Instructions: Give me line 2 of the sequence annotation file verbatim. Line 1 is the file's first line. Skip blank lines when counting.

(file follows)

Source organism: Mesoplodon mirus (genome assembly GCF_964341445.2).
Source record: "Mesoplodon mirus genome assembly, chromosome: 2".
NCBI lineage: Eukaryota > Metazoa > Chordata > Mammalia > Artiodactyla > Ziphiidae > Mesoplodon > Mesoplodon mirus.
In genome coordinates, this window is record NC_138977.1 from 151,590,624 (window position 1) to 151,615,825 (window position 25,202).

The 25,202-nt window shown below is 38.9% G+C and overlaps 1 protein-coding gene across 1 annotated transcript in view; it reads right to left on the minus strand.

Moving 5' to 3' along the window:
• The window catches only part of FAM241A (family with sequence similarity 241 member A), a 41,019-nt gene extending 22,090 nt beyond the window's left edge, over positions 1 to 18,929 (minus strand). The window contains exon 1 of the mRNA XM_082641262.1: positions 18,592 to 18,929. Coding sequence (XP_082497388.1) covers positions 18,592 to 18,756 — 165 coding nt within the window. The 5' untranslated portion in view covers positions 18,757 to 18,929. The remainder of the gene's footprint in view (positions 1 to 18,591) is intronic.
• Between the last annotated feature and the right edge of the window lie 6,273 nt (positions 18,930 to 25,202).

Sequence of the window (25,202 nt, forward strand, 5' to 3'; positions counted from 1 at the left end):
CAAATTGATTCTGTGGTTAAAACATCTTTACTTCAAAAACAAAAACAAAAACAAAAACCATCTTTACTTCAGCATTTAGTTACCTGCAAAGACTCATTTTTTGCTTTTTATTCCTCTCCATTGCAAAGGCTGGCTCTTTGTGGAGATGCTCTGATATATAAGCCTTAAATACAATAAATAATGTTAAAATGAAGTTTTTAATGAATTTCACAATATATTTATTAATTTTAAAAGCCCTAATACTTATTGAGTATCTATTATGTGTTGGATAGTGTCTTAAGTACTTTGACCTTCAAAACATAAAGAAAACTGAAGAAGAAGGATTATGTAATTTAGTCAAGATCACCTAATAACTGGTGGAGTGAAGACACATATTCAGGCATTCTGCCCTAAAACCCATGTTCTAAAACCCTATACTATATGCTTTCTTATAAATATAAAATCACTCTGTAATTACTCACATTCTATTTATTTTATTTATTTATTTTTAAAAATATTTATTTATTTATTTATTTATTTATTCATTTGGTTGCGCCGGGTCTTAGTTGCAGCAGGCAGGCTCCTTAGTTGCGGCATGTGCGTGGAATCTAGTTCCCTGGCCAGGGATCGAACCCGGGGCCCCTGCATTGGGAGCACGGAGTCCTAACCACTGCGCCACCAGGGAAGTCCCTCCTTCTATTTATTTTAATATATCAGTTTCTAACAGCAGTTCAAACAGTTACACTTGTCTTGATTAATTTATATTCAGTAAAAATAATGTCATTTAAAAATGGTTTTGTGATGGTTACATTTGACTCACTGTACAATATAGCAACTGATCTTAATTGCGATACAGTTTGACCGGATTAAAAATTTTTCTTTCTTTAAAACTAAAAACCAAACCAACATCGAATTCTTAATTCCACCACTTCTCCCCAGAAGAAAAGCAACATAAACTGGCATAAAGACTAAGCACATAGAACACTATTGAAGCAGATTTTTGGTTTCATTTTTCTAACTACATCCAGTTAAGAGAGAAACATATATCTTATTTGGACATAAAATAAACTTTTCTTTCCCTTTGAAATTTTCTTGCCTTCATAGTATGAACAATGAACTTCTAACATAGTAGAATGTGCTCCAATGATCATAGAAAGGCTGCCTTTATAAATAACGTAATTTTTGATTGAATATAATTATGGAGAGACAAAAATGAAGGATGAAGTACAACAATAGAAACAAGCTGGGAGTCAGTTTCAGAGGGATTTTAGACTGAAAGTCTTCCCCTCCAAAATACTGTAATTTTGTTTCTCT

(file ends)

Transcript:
Source record: "Mesoplodon mirus genome assembly, chromosome: 2".